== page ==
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Proceedings Paper

Improved noise model for the US Army sensor performance metric
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Paper Abstract

Image noise, originating from a sensor system, is often the limiting factor in target acquisition performance. This is especially true of reflective-band sensors operating in low-light conditions. To accurately predict target acquisition range performance, image degradation introduced by the sensor must be properly combined with the limitations of the human visual system. This is modeled by adding system noise and blur to the contrast threshold function (CTF) of the human visual system, creating a combined system CTF. Current U.S. Army sensor performance models (NVThermIP, SSCAMIP, IICAM, and IINVD) do not properly address how external noise is added to the CTF as a function of display luminance. Historically, the noise calibration constant was fit from data using image intensifiers operating at low display luminance, typically much less than one foot-Lambert. However, noise calibration experiments with thermal imagery used a higher display luminance, on the order of ten foot-Lamberts, resulting in a larger noise calibration constant. To address this discrepancy, hundreds of CTF measurements were taken as a function of display luminance, apparent target angle, frame rate, noise intensity and filter shape. The experimental results show that the noise calibration constant varies as a function of display luminance. To account for this luminance dependence, a photon shot noise term representing an additional limitation in the performance of the human visual system is added to the observer model. The new noise model will be incorporated in the new U.S. Army Integrated Performance Model (NV-IPM), allowing accurate comparisons over a wide variety of sensor modalities and display luminance levels.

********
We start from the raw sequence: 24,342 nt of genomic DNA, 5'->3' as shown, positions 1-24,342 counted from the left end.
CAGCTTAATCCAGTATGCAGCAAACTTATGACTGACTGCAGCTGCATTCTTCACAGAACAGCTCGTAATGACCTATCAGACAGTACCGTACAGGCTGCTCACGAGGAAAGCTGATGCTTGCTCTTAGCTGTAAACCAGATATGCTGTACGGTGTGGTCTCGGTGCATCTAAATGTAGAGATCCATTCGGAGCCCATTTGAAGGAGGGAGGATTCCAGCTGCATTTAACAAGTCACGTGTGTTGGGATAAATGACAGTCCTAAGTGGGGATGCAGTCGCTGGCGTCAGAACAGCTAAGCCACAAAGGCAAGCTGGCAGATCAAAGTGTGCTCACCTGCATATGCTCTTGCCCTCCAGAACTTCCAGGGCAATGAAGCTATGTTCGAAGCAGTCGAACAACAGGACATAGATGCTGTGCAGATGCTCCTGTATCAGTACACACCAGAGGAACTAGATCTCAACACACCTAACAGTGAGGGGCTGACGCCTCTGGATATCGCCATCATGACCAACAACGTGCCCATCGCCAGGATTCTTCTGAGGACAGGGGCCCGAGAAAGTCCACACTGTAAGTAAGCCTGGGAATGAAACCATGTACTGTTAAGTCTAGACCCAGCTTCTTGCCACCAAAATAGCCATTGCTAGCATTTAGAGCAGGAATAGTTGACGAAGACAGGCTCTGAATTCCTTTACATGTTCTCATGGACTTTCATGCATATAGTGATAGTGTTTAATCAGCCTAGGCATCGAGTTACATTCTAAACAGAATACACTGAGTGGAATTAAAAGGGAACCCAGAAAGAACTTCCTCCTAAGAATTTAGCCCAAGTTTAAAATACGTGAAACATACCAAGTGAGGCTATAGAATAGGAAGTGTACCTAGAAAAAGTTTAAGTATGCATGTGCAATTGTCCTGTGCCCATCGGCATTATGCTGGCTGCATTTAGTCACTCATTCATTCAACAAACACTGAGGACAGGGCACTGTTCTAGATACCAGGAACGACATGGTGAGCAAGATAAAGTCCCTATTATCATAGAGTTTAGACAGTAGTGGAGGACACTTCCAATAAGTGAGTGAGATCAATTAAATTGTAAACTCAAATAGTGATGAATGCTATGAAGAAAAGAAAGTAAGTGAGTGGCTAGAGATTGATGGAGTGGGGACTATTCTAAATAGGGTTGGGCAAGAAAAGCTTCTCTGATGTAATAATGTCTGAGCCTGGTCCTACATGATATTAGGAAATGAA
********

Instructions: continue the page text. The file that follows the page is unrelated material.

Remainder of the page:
Paper Details

Date Published: 9 May 2011
PDF: 11 pages
Proc. SPIE 8014, Infrared Imaging Systems: Design, Analysis, Modeling, and Testing XXII, 801406 (9 May 2011); doi: 10.1117/12.899661
Show Author Affiliations
Bradley L. Preece, U.S. Army RDECOM CERDEC Night Vision & Electronic Sensors Directorate (United States)
Jeffrey T. Olson, U.S. Army RDECOM CERDEC Night Vision & Electronic Sensors Directorate (United States)
Joseph P. Reynolds, U.S. Army RDECOM CERDEC Night Vision & Electronic Sensors Directorate (United States)
Jonathan D. Fanning, U.S. Army RDECOM CERDEC Night Vision & Electronic Sensors Directorate (United States)


Published in SPIE Proceedings Vol. 8014:
Infrared Imaging Systems: Design, Analysis, Modeling, and Testing XXII
Gerald C. Holst; Keith A. Krapels, Editor(s)

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